Alomar Jr and Lofton miss Hall of Fame, and for good
The BWAA announced the 2013 Baseball Hall of Fame class on Wednesday, and for just the eighth time in the history of the voting and first time since 1996 no one was voted into Cooperstown.
While a lot of people will hem and haw about how Craig Biggio and Jack Morris should have been in, or debate about whether the known PED users like Barry Bonds, Roger Clemens and others should be in, of most interest to Cleveland Indians fans is what happened in the vote with former fan favorites Sandy Alomar Jr and Kenny Lofton.
Lofton was a first time eligible player, but he only received 3.2% of the vote. Sandy Alomar was also up for the first time and received just 2.8% of the vote. To get into Cooperstown a player has to be named on at least 75% of the more than 500 ballots, but players that are named on less than 5% of the ballots are no longer candidates in future elections. This means both Lofton and Alomar Jr. were one and done candidates.
Alomar Jr. was not much of a surprise as his inclusion on the ballot was somewhat of a surprise in itself, but there is some shock that Lofton fell off the ballot so quickly. He had almost no chance of ever making it, but considering he was one of the most dynamic players in the game in the 90s he could have hung around as a candidate for another few years.
Former fan favorites Manny Ramirez and Omar Vizquel will be first time candidates in 2018, and both have a much better shot at getting in than Alomar Jr. and Lofton did. Also, if Jim Thome retires after this season, he would be up for the Hall of Fame in 2019.
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Just because a player did not make it on the first ballot is not somehow a slight or small degradation to their respective careers. Lou Brock, Kirby Puckett, Paul Molitor, Dave Winfield, Rod Carew all made the Hall on their first ballot.
But players like Joe Dimaggio, Hank Greenberg, Johnny Mize, Rogers Hornsby, Josh Gibson, Satchel Paige, Mel Ott, Yogi Berra and Eddie Mathews all took multiple chances to make it. There’s no way the first group somehow supersedes the second.
Baseball is a continually changing game. There are differing opinions, methods of analysis, and viewpoints. It is, simply, always evolving.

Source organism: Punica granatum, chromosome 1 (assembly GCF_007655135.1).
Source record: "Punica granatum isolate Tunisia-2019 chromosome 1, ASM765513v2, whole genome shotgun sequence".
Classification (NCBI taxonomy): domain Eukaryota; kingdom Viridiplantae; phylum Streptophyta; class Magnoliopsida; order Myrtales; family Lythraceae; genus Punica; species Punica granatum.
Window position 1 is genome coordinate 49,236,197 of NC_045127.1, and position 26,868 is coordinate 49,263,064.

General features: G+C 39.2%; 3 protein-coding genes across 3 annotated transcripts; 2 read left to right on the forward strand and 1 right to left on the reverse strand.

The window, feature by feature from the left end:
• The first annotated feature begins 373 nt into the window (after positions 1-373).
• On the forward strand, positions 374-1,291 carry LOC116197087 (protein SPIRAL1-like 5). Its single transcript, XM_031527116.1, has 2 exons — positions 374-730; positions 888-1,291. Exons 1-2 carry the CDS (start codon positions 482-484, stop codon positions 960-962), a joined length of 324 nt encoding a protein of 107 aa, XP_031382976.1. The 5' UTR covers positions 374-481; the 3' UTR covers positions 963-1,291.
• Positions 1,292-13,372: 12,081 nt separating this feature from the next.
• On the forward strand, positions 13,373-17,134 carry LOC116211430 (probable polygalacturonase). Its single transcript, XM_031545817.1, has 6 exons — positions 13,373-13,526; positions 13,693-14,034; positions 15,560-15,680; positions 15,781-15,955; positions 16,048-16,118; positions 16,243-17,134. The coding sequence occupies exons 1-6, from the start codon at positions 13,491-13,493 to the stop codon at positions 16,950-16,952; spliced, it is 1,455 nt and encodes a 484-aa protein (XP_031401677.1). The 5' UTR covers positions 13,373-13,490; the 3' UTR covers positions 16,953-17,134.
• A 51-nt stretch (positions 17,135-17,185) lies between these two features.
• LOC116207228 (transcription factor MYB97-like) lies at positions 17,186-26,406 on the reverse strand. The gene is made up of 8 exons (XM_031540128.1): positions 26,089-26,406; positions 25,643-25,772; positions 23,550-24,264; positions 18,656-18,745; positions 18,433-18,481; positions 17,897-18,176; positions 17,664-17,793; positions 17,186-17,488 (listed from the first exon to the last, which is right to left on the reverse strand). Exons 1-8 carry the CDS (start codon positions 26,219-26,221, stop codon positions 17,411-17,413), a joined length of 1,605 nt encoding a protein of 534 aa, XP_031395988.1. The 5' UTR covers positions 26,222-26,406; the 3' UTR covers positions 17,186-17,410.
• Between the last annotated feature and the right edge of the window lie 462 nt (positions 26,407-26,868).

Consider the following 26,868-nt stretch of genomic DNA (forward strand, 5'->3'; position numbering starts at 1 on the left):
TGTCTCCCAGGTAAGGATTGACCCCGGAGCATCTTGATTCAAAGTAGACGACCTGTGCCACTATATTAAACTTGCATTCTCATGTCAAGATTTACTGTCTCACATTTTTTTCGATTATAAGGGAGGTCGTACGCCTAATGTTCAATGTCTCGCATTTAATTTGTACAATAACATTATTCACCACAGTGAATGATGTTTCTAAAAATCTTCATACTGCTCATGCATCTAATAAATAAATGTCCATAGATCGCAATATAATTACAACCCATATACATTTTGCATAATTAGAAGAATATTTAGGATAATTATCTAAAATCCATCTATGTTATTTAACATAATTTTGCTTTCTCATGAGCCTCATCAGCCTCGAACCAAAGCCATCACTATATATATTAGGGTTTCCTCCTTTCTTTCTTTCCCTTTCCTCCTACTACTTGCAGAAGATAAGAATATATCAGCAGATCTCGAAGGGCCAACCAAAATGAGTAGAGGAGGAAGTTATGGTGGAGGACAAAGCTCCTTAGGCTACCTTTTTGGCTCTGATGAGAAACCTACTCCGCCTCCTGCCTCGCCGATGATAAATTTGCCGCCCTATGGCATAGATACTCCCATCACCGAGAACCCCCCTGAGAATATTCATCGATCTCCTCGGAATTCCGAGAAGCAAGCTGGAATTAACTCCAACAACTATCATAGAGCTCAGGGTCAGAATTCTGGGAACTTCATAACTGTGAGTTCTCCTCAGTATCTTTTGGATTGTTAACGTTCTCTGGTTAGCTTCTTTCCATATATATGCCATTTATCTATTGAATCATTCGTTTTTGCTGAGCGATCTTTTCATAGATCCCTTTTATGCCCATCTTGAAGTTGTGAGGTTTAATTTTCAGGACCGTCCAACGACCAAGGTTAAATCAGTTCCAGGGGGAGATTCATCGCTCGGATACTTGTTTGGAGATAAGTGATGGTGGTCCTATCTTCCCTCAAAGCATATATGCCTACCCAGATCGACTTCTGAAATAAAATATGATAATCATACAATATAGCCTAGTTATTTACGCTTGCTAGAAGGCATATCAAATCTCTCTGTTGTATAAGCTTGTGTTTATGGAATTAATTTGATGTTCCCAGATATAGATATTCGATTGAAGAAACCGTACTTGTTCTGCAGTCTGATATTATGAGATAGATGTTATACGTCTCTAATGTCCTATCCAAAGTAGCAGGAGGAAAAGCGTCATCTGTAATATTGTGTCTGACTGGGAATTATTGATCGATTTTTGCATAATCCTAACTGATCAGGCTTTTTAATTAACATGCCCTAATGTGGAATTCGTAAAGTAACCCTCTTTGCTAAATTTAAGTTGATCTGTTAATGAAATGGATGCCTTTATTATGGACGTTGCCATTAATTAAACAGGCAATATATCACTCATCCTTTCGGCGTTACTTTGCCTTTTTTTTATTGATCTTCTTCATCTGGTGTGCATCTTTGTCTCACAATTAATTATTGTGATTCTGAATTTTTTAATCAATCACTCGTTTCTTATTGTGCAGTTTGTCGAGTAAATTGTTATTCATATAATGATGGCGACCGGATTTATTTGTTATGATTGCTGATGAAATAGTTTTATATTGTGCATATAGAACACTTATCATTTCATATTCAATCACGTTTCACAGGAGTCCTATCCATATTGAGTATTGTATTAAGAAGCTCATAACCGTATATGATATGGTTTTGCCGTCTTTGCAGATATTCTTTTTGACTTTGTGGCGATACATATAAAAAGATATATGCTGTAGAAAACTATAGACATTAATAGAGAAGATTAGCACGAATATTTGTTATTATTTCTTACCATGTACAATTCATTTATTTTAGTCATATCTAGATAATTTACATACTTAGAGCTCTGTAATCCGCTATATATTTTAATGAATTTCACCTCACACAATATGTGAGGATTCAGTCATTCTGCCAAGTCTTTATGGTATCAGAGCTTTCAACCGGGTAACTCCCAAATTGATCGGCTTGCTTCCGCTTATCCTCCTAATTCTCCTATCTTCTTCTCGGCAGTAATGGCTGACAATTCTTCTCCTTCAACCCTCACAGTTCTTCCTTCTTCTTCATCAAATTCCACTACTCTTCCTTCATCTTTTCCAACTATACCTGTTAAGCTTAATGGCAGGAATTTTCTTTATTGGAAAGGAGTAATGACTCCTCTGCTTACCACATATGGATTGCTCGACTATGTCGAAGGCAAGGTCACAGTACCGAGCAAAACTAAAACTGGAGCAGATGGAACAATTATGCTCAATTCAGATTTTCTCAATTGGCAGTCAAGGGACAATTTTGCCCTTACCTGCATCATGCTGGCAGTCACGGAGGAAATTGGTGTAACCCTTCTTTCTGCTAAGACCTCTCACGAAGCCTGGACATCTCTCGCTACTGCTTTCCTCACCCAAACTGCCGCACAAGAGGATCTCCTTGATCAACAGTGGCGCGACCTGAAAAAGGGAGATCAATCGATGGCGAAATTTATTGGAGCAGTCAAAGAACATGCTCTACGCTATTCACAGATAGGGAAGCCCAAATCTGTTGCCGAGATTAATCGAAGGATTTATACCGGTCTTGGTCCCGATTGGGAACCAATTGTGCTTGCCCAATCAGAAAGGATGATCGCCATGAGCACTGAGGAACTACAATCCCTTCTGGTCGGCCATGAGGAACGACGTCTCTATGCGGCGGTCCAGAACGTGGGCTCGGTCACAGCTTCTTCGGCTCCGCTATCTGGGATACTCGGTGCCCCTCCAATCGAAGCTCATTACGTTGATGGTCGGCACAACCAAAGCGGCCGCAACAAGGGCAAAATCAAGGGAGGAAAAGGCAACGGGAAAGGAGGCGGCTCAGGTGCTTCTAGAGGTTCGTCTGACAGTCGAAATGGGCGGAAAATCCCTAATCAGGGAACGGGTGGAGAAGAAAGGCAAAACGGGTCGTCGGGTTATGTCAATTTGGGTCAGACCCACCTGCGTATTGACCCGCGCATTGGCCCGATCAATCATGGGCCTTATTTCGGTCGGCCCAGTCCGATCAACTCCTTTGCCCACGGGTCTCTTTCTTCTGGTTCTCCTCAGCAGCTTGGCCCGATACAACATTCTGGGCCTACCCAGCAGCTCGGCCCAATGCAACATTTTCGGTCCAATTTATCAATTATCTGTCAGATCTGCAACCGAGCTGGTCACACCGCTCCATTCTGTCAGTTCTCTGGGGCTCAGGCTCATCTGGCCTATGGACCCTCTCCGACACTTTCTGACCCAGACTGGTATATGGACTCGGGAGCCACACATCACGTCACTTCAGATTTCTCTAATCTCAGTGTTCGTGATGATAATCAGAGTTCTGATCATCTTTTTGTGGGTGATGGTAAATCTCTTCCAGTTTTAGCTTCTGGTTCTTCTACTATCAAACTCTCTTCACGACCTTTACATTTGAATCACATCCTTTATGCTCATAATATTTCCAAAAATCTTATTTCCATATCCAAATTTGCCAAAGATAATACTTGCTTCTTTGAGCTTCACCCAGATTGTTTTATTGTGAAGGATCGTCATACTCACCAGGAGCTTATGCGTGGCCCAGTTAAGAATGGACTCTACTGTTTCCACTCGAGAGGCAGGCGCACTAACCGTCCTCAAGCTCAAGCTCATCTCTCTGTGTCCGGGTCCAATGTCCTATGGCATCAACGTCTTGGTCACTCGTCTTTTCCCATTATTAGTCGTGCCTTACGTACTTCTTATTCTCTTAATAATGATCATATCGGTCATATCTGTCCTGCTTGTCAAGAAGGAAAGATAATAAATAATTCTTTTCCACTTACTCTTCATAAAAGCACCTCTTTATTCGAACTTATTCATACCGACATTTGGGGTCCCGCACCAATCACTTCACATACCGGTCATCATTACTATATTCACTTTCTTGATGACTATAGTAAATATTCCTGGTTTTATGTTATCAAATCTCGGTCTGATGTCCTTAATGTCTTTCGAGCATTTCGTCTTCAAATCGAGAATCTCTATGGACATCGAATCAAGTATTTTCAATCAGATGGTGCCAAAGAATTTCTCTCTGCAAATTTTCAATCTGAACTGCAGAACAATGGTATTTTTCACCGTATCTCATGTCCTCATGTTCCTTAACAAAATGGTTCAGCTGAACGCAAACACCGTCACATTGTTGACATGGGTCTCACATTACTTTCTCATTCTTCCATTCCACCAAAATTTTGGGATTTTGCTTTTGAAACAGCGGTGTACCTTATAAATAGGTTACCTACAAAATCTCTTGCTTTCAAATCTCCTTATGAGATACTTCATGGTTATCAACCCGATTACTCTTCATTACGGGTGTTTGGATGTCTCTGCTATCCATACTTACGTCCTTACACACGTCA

For example, Lofton, who played parts of 17 seasons, was actually more valuable than Sammy Sosa, despite the 600+ homeruns (66 fWAR vs. 64 fWAR).
Using Total Zone, Lofton saved 115 runs in his career at center field. That's the third highest mark at the position since the start of the Live Ball Era.
And taking it one step further, using JAWS, a statistic developed by Jay Jaffe that contains a combination of career and 7-year peak years, Lofton was actually deserving of the Hall of Fame more than, say, Edgar Martinez, Craig Biggio, Rafael Palmeiro, Mark McGwire, Sammy Sosa, and even the greatest offensive catcher in history, Mike Piazza.
It's a shame that people -- old-school writers -- continue to put Jack Morris on some type of pedastal when Lofton was almost twice as qualified.
The voting for the Hall of Fame needs to be changed, not only who actually votes, but how many people a voter can actually pick. Why just 10? Because it's a pretty number? Why not, say, 12 or 15, or even 20?
With the loaded class coming on the 2014 ballot you will see tremendously talented players -- and equally deserving -- begin to fall off the ballot.
It's a joke, really.
Both were excellent defensively at premium positions, but Lofton's offensive contributions were much greater, as he was one of hte league's best base stealers and was an OBP machine. Lofton's career WAR was 66, and he wasn't accumulating that by being below average for a long time at the end of his career, in his final year his WAR was 2.8, or, better than any of the Indians outfielders last year. From '92-'99 he was one of the best players in the league.